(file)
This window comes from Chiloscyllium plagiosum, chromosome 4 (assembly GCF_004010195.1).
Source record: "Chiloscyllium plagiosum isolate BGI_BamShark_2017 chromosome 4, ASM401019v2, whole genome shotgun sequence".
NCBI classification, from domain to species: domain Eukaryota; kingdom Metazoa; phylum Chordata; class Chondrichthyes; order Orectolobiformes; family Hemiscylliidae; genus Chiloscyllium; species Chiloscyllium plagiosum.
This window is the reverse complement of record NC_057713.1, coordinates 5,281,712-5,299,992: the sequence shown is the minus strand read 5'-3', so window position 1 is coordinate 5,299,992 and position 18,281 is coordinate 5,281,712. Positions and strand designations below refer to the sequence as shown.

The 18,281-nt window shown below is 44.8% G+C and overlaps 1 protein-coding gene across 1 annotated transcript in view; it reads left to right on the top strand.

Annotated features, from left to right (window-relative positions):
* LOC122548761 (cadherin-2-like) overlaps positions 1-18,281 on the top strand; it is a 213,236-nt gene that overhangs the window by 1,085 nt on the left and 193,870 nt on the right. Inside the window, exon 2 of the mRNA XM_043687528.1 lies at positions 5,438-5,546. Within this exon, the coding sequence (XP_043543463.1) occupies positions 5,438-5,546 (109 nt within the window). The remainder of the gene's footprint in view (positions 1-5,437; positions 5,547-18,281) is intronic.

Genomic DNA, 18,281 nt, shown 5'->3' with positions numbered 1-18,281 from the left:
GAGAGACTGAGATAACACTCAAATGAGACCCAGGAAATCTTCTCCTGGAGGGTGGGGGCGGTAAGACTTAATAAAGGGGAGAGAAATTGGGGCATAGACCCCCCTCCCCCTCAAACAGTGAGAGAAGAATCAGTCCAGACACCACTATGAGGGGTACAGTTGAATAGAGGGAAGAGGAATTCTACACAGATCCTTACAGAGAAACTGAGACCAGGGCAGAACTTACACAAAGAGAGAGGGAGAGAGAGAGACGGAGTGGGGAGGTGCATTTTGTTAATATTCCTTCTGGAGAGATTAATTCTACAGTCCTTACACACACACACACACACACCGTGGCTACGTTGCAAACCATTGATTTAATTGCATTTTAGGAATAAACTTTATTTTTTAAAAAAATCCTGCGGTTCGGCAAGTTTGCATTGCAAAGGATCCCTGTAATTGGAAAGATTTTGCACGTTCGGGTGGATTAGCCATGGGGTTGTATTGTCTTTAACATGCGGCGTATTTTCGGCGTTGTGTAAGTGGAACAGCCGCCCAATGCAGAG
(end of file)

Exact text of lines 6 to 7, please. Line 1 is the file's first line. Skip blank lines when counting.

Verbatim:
Annotated features, from left to right (window-relative positions):
* LOC122548761 (cadherin-2-like) overlaps positions 1-18,281 on the top strand; it is a 213,236-nt gene that overhangs the window by 1,085 nt on the left and 193,870 nt on the right. Inside the window, exon 2 of the mRNA XM_043687528.1 lies at positions 5,438-5,546. Within this exon, the coding sequence (XP_043543463.1) occupies positions 5,438-5,546 (109 nt within the window). The remainder of the gene's footprint in view (positions 1-5,437; positions 5,547-18,281) is intronic.